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Review | In Allegra Goodman’s ‘Sam,’ a young rock climber struggles to grow up

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Review | In Allegra Goodman’s ‘Sam,’ a young rock climber struggles to grow up


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In “The Writer,” one of my favorite Richard Wilbur poems, the speaker pauses on the stairs and listens to his daughter working in her room:

Young as she is, the stuff

Of her life is a great cargo, and some of it heavy:

I wish her a lucky passage.

In her new novel, “Sam,” Allegra Goodman offers a similarly sympathetic reflection on the struggles of a girl’s life.

We meet Sam at the start of her voyage when she’s a sweet, energetic 7-year-old living in Massachusetts. Her parents are divorced, but her handsome father, a small-time entertainer, is still “sort of around, sort of not.” Having abandoned his domestic responsibilities, he’s free to drop in unpredictably and dazzle Sam. “He can run faster than anybody,” she thinks. “He plays every instrument and the harmonica. He can read your palm and, also, he knows magic.”

That achingly sincere voice is the heart and soul of “Sam.” And anyone who has ever been the focus of a child’s impossibly inflated regard will feel alternately charmed and gutted by Sam’s devotion. Although Goodman writes in the third person, she never strays from the girl’s table-high view, an angle that shrouds adults’ thoughts but illuminates the child’s realm of rules and wonders.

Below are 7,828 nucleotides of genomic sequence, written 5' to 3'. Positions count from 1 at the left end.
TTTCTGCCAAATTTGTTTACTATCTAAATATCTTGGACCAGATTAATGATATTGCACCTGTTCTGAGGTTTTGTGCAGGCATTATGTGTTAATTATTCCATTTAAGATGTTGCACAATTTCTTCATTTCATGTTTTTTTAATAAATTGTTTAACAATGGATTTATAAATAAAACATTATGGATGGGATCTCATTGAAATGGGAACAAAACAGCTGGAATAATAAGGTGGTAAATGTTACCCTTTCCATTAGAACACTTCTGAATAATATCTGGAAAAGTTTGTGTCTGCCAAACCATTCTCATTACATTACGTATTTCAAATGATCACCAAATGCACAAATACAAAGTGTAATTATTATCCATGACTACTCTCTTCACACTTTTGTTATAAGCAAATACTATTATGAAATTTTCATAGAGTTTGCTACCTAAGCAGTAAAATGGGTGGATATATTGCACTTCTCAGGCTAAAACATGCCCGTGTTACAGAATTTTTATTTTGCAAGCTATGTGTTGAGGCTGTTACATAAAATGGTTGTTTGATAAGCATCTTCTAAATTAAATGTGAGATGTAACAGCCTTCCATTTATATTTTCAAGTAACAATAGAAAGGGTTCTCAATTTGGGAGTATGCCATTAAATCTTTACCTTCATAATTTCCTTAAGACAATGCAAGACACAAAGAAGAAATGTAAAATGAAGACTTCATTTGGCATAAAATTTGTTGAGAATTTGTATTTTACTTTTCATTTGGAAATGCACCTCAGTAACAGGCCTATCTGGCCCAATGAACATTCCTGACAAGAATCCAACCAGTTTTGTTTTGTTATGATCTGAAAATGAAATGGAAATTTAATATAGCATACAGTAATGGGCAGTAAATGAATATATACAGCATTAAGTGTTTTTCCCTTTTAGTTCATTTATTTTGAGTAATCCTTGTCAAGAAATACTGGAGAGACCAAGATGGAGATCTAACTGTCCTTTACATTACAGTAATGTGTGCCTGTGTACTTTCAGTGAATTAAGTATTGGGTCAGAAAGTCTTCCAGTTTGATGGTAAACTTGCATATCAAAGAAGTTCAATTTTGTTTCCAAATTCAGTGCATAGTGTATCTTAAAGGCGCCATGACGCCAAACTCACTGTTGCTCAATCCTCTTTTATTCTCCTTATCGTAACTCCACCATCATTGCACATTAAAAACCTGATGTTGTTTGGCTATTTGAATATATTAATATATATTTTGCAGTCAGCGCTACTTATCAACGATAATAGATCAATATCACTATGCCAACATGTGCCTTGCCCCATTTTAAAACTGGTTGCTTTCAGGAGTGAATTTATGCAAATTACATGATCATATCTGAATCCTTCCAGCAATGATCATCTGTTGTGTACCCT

“You have to learn about blue whales,” Goodman writes with perfect fidelity to what Sam sees and hears. “They are the size of three school buses, but they have no teeth, just baleen, and they suck up tiny krill. Did you know people hunted them until they were almost extinct? They are still endangered. Think about that. Do your work. Put everything away. You’re in second grade, not Pre-K. Line up. Walk quietly to Art. No running no shouting no fighting.”